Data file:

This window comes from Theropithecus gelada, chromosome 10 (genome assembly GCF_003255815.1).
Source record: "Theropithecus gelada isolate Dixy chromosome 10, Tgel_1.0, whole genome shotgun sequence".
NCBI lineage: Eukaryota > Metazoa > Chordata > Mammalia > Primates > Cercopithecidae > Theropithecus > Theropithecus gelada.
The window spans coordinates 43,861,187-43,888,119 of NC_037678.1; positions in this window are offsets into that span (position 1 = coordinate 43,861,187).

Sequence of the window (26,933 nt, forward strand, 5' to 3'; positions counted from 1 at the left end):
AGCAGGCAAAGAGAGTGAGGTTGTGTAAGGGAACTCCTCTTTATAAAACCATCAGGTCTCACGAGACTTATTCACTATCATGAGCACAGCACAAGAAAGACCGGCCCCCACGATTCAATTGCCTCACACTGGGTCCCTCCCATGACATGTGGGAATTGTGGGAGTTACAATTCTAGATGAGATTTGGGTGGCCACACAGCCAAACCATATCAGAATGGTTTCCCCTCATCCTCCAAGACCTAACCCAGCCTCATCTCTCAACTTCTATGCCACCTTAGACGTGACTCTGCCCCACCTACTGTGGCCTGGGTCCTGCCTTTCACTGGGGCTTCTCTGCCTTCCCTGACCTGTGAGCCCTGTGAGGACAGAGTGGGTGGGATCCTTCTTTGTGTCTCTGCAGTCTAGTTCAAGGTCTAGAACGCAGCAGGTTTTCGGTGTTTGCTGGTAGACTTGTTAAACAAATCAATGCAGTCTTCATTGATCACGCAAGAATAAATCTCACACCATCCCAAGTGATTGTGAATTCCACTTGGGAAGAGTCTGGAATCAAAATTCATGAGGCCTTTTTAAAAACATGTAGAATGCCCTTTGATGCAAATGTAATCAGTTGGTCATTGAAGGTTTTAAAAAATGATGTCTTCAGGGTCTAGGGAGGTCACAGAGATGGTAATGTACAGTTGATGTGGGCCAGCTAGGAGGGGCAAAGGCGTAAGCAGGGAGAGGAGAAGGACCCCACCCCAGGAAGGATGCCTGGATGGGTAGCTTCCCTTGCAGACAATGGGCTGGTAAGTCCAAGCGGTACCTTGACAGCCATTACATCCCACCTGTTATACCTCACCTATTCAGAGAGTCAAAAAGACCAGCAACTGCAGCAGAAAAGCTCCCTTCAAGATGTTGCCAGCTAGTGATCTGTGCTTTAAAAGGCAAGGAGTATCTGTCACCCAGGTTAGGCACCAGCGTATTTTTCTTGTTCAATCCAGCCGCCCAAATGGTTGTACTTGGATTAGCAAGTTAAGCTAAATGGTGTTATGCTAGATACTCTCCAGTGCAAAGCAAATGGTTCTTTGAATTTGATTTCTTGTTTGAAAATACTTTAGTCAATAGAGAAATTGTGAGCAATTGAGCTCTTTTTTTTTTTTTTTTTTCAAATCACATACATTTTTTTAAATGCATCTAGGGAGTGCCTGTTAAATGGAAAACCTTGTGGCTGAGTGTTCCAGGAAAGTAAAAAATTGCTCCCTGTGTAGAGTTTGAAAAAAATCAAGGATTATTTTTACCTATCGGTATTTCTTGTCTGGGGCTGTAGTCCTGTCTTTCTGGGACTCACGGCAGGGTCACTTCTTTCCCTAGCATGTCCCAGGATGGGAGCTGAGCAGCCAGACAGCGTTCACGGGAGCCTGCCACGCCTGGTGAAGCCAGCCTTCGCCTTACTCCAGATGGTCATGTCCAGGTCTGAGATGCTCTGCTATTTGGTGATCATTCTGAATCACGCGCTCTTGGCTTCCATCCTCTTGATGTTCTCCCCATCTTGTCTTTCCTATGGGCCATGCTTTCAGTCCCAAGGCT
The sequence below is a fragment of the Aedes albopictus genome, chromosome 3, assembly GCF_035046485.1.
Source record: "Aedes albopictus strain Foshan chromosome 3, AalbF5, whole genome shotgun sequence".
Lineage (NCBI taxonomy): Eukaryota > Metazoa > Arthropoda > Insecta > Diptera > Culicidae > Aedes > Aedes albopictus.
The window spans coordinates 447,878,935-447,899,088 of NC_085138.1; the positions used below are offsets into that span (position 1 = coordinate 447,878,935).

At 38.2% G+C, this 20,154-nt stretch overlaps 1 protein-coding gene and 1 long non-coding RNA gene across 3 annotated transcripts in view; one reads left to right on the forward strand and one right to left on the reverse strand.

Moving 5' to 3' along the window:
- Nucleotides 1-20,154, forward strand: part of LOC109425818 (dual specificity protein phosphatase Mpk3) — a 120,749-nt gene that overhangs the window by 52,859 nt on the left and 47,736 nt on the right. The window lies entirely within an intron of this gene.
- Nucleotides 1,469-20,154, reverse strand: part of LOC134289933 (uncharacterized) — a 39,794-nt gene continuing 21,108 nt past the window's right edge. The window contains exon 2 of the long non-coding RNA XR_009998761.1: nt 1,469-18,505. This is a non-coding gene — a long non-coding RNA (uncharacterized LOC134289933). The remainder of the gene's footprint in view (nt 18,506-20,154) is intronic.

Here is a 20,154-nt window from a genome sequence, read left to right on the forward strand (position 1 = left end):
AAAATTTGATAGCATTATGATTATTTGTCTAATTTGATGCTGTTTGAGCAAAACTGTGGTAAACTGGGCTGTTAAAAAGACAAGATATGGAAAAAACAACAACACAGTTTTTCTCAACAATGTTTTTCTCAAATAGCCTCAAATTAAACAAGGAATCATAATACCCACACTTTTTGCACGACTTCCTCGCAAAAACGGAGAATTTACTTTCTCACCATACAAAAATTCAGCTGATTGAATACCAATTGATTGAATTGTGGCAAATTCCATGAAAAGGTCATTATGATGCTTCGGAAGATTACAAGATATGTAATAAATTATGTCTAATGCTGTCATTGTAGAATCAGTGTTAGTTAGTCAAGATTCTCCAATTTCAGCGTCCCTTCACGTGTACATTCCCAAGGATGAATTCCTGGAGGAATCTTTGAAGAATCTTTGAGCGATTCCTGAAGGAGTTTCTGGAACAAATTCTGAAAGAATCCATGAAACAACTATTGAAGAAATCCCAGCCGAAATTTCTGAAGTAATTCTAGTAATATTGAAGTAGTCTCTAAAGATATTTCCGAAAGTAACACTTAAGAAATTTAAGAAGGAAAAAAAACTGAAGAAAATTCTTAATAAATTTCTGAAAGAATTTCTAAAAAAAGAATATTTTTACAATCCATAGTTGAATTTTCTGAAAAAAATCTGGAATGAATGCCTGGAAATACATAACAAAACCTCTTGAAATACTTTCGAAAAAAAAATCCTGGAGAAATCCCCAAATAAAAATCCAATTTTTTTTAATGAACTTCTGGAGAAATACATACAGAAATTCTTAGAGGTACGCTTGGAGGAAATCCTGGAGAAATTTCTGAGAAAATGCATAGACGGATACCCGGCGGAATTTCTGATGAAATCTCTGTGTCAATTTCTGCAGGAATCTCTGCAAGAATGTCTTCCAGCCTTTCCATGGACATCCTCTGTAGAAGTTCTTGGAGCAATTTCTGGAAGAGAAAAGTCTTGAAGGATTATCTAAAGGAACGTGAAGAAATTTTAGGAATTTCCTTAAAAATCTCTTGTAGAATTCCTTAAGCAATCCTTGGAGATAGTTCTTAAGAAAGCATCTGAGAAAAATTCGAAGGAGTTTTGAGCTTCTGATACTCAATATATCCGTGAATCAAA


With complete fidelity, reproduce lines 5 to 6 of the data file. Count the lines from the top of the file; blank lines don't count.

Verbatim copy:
Sequence of the window (26,933 nt, forward strand, 5' to 3'; positions counted from 1 at the left end):
AGCAGGCAAAGAGAGTGAGGTTGTGTAAGGGAACTCCTCTTTATAAAACCATCAGGTCTCACGAGACTTATTCACTATCATGAGCACAGCACAAGAAAGACCGGCCCCCACGATTCAATTGCCTCACACTGGGTCCCTCCCATGACATGTGGGAATTGTGGGAGTTACAATTCTAGATGAGATTTGGGTGGCCACACAGCCAAACCATATCAGAATGGTTTCCCCTCATCCTCCAAGACCTAACCCAGCCTCATCTCTCAACTTCTATGCCACCTTAGACGTGACTCTGCCCCACCTACTGTGGCCTGGGTCCTGCCTTTCACTGGGGCTTCTCTGCCTTCCCTGACCTGTGAGCCCTGTGAGGACAGAGTGGGTGGGATCCTTCTTTGTGTCTCTGCAGTCTAGTTCAAGGTCTAGAACGCAGCAGGTTTTCGGTGTTTGCTGGTAGACTTGTTAAACAAATCAATGCAGTCTTCATTGATCACGCAAGAATAAATCTCACACCATCCCAAGTGATTGTGAATTCCACTTGGGAAGAGTCTGGAATCAAAATTCATGAGGCCTTTTTAAAAACATGTAGAATGCCCTTTGATGCAAATGTAATCAGTTGGTCATTGAAGGTTTTAAAAAATGATGTCTTCAGGGTCTAGGGAGGTCACAGAGATGGTAATGTACAGTTGATGTGGGCCAGCTAGGAGGGGCAAAGGCGTAAGCAGGGAGAGGAGAAGGACCCCACCCCAGGAAGGATGCCTGGATGGGTAGCTTCCCTTGCAGACAATGGGCTGGTAAGTCCAAGCGGTACCTTGACAGCCATTACATCCCACCTGTTATACCTCACCTATTCAGAGAGTCAAAAAGACCAGCAACTGCAGCAGAAAAGCTCCCTTCAAGATGTTGCCAGCTAGTGATCTGTGCTTTAAAAGGCAAGGAGTATCTGTCACCCAGGTTAGGCACCAGCGTATTTTTCTTGTTCAATCCAGCCGCCCAAATGGTTGTACTTGGATTAGCAAGTTAAGCTAAATGGTGTTATGCTAGATACTCTCCAGTGCAAAGCAAATGGTTCTTTGAATTTGATTTCTTGTTTGAAAATACTTTAGTCAATAGAGAAATTGTGAGCAATTGAGCTCTTTTTTTTTTTTTTTTTTCAAATCACATACATTTTTTTAAATGCATCTAGGGAGTGCCTGTTAAATGGAAAACCTTGTGGCTGAGTGTTCCAGGAAAGTAAAAAATTGCTCCCTGTGTAGAGTTTGAAAAAAATCAAGGATTATTTTTACCTATCGGTATTTCTTGTCTGGGGCTGTAGTCCTGTCTTTCTGGGACTCACGGCAGGGTCACTTCTTTCCCTAGCATGTCCCAGGATGGGAGCTGAGCAGCCAGACAGCGTTCACGGGAGCCTGCCACGCCTGGTGAAGCCAGCCTTCGCCTTACTCCAGATGGTCATGTCCAGGTCTGAGATGCTCTGCTATTTGGTGATCATTCTGAATCACGCGCTCTTGGCTTCCATCCTCTTGATGTTCTCCCCATCTTGTCTTTCCTATGGGCCATGCTTTCAGTCCCAAGGCT